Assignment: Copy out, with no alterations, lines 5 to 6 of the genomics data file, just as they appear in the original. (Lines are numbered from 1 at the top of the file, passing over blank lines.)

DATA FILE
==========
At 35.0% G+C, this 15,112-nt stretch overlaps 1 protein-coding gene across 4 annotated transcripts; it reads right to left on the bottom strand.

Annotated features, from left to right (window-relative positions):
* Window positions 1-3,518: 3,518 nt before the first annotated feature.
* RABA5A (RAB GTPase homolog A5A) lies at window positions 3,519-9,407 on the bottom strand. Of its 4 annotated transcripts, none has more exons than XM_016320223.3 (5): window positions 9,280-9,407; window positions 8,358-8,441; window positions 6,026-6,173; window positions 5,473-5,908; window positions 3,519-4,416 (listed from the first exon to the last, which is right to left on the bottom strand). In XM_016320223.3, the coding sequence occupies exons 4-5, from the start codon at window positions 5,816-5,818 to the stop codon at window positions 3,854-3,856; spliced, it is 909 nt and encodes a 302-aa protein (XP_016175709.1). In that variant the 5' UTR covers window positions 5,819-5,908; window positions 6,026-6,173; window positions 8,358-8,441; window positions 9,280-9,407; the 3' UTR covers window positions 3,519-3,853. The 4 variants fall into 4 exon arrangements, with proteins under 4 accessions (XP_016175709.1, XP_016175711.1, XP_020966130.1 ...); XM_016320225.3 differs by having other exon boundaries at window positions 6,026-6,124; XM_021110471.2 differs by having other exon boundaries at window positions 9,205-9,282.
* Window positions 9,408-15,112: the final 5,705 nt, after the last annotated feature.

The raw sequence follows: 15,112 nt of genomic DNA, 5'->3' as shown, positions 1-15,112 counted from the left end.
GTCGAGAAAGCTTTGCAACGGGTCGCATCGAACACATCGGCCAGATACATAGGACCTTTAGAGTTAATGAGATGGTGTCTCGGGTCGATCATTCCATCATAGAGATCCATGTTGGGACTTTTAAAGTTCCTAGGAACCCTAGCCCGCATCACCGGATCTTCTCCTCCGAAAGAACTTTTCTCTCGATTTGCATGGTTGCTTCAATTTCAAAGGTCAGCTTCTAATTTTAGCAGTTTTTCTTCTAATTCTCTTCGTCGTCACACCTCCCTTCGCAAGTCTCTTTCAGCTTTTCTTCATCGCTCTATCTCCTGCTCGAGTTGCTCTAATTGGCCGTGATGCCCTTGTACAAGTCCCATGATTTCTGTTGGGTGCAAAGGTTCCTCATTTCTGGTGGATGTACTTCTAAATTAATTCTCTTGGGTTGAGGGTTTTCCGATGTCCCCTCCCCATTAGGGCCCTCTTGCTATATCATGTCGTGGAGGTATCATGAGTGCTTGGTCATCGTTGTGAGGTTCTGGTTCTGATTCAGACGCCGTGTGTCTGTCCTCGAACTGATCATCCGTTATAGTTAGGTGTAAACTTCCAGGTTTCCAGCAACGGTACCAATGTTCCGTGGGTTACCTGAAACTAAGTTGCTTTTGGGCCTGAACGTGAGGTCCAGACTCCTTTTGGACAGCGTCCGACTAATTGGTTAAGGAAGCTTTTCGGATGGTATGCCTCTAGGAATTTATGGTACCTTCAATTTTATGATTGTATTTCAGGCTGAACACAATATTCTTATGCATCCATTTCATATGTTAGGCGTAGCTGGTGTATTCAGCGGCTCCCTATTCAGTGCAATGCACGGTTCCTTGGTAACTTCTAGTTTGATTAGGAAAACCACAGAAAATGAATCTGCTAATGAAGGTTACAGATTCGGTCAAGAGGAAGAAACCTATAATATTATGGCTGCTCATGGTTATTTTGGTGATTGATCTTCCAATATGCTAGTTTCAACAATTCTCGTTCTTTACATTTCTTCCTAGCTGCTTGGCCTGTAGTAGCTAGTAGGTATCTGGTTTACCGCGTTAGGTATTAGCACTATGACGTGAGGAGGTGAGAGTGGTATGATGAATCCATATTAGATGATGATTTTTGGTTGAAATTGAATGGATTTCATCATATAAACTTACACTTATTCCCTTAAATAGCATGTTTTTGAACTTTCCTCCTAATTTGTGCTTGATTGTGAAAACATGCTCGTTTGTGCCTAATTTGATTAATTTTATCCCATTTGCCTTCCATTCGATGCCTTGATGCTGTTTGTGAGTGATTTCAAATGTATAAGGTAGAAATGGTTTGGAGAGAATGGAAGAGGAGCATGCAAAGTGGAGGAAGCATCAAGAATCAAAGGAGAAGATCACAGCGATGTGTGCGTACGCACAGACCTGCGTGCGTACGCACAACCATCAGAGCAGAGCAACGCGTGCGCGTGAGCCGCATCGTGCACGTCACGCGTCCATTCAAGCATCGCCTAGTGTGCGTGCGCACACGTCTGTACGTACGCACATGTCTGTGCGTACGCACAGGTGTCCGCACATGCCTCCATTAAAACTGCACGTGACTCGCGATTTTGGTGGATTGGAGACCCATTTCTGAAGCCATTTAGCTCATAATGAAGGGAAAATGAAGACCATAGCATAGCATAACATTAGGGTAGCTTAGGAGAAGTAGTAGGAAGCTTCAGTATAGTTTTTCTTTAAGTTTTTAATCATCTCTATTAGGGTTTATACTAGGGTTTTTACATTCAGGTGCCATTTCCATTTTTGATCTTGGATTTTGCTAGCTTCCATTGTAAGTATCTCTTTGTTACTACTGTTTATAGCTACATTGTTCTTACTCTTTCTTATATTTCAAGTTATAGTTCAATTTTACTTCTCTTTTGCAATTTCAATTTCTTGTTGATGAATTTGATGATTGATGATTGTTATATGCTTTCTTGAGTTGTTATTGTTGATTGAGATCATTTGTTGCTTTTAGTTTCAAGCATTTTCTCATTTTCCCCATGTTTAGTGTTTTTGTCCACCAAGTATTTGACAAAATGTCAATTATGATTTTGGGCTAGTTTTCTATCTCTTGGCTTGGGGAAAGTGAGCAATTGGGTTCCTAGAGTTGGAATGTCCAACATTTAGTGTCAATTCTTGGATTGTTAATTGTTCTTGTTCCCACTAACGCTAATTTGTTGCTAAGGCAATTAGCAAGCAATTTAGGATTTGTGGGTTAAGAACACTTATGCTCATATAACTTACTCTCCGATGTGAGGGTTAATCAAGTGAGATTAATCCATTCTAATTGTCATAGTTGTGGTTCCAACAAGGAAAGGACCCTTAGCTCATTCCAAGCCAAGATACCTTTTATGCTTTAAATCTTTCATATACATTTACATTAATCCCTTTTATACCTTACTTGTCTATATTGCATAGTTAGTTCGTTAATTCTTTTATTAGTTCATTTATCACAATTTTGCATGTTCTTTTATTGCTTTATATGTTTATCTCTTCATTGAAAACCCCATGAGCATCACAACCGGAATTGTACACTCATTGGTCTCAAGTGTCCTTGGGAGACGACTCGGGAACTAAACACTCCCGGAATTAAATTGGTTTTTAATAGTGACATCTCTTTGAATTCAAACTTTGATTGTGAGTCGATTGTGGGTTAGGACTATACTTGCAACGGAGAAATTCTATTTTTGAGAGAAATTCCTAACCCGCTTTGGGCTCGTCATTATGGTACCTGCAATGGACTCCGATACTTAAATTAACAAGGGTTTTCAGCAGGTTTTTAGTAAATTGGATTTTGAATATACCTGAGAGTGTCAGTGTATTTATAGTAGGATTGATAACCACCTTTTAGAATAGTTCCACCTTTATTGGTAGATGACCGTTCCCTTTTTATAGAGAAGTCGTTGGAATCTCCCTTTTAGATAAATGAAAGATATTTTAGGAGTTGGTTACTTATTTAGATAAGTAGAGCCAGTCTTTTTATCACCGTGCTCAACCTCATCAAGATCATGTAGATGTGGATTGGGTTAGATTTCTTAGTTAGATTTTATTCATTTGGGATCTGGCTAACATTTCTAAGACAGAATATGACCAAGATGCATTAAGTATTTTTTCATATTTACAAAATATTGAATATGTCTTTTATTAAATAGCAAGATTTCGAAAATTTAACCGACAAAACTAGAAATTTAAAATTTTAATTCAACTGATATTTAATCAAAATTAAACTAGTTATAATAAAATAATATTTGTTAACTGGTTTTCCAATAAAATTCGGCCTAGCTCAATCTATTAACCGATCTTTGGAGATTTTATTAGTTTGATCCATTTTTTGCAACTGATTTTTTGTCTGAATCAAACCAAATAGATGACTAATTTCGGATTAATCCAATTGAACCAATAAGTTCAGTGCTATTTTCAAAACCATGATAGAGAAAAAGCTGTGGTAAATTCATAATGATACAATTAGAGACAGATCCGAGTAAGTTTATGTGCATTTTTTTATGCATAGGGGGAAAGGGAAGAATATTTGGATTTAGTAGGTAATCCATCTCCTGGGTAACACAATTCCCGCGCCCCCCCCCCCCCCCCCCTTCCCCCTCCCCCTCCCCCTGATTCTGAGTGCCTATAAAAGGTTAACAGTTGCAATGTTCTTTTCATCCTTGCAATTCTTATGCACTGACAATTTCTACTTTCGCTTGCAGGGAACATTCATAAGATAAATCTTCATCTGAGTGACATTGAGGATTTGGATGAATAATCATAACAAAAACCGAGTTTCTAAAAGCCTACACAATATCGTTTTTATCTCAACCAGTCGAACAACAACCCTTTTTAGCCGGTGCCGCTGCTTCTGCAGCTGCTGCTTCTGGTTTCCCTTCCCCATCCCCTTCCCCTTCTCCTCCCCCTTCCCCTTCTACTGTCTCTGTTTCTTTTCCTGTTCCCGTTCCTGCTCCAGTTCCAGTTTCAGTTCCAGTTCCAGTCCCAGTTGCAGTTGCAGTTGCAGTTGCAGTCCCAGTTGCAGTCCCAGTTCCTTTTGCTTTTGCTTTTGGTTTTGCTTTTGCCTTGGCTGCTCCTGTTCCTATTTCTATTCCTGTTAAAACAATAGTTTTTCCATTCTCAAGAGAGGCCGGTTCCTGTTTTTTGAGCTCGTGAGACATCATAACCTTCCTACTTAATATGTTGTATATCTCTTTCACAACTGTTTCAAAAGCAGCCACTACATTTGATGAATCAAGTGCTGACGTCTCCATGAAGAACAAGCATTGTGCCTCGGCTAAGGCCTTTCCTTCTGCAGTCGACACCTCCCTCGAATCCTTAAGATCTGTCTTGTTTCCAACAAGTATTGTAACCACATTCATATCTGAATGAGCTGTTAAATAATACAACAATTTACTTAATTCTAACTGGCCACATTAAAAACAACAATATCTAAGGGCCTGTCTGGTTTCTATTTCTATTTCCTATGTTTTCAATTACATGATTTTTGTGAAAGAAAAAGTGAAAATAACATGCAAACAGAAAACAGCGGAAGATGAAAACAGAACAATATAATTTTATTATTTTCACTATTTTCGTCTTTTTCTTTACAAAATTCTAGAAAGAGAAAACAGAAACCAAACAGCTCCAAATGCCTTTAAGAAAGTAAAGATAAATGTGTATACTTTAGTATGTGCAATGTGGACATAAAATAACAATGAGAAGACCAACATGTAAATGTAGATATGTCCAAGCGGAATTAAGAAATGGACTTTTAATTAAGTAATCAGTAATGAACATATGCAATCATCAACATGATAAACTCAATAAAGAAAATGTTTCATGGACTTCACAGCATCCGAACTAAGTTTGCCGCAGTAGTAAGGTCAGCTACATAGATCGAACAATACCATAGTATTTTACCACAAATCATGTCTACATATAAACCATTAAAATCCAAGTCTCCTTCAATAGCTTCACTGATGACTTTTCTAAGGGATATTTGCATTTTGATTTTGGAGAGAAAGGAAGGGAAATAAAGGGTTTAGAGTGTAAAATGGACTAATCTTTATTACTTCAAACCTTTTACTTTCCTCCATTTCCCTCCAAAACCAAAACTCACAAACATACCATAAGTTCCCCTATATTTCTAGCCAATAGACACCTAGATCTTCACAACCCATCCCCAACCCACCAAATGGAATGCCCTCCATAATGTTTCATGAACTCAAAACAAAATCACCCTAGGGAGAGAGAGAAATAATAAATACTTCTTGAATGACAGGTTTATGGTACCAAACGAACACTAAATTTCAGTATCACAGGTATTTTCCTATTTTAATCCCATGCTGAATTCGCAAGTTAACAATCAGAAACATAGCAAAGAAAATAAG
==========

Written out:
* Window positions 9,408-15,112: the final 5,705 nt, after the last annotated feature.

The raw sequence follows: 15,112 nt of genomic DNA, 5'->3' as shown, positions 1-15,112 counted from the left end.